Derek Haines triumphs in another marathon

Intrepid distance runner Derek Haines took a spill for a good cause last weekend, when the 68-year-old fell and injured his ankle and hip in San Francisco while competing in his 47th marathon.

Mr. Haines, who is running in his Volcanoes and Marathons challenge to raise money for the Central Caribbean Marine Institute’s Reefs-Go-Live project, took his bumps and bruises with a signature blend of humor.

“There’s always someone there to lift up an old fellow who’s been clumsy. I just carried on my way,” said Mr. Haines, who has climbed two volcanoes and run two marathons during his fundraiser. “An erupting volcano, no problem at all. And then you fall over in the bloody street.”

Mr. Haines, who is raising money through the Rotary Club of Grand Cayman, previously competed in the arduous Lake Atitlan Marathon in Guatemala, which he said began at a height of 5,000 feet. He also climbed to the top of two Guatemalan volcanoes earlier in July as part of his effort to benefit CCMI.

So far, Mr. Haines and his peers have raised $21,000 and are believed to have received another $9,000 in pledges. Fellow Rotary Club members Chris Bailey and Shane Delaney are set to do triathlons to benefit the cause, and Mr. Haines will run another marathon in Cayman in December. Despite his fall, Mr. Haines finished in four hours and 36 minutes on Sunday, which was good enough to place 11th out of 60 in his age group. In Guatemala, Mr. Haines finished in over five hours because of the elevation.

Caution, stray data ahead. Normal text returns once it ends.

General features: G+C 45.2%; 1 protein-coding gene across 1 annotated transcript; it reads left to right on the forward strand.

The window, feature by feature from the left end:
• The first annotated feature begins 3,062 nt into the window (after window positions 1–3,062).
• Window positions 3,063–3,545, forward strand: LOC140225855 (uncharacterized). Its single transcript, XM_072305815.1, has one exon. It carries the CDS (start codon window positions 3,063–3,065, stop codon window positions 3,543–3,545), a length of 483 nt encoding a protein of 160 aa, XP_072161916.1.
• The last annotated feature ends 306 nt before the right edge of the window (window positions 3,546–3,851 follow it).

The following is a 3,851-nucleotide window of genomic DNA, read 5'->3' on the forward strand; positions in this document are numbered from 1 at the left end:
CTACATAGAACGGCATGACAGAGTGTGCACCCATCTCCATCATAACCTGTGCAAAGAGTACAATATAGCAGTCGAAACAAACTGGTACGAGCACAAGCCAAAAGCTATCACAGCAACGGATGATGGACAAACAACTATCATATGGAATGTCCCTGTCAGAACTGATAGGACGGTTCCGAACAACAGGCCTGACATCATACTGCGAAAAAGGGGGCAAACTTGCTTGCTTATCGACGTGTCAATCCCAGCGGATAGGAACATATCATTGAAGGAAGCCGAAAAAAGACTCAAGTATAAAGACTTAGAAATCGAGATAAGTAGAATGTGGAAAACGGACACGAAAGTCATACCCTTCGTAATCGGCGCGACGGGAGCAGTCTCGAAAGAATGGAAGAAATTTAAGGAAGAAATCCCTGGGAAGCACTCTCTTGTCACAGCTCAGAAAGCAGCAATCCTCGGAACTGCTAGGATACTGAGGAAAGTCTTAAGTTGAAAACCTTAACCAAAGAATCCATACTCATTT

“I feel good,” he said on Monday. “The conditions, together with the hills, made it a little difficult [Sunday]. But you get used to that kind of thing. I was a lot quicker than my last one when I was in Guatemala. The flatness brought my time down to something half-reasonable. That makes me happy.”

Mr. Haines, who will turn 69 in October, said he did not really get to enjoy the famous San Francisco scenery until about halfway through the race because of the weather conditions. He suffered his fall before the three-mile mark, but carried on stoically through the end of the race.

“It was very cold and foggy,” he said. “In fact, there wasn’t a lot to look at because there was so much fog about. All you could hear was the haunting signal of the fog alarm for ships out in the bay.”

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